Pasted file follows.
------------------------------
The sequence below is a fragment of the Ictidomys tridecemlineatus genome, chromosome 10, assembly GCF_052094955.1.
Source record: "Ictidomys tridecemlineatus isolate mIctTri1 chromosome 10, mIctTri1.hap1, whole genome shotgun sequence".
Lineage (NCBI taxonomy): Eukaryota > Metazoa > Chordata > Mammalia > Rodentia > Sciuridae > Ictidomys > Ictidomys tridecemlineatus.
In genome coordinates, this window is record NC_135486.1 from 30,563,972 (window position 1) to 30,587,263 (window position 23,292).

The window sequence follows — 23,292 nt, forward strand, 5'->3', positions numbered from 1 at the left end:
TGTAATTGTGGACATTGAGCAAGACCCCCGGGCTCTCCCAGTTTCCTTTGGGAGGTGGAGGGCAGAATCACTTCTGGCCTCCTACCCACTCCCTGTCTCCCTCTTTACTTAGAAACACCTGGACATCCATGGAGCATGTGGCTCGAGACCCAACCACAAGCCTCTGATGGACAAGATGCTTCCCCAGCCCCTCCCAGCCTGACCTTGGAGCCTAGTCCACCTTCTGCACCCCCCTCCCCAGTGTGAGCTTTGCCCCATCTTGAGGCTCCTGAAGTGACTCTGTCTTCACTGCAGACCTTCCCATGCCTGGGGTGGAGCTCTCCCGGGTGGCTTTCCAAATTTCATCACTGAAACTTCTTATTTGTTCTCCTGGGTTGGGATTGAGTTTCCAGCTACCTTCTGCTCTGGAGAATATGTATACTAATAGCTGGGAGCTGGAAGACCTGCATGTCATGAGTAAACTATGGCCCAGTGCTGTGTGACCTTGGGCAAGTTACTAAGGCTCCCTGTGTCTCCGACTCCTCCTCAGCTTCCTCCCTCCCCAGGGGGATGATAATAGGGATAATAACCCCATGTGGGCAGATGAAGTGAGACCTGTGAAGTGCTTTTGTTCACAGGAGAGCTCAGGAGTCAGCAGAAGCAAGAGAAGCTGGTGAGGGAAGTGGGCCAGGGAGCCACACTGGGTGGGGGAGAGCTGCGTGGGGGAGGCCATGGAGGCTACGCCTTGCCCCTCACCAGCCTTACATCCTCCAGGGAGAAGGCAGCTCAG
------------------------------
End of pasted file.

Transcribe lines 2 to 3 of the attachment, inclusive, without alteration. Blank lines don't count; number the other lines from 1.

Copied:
Source record: "Ictidomys tridecemlineatus isolate mIctTri1 chromosome 10, mIctTri1.hap1, whole genome shotgun sequence".
Lineage (NCBI taxonomy): Eukaryota > Metazoa > Chordata > Mammalia > Rodentia > Sciuridae > Ictidomys > Ictidomys tridecemlineatus.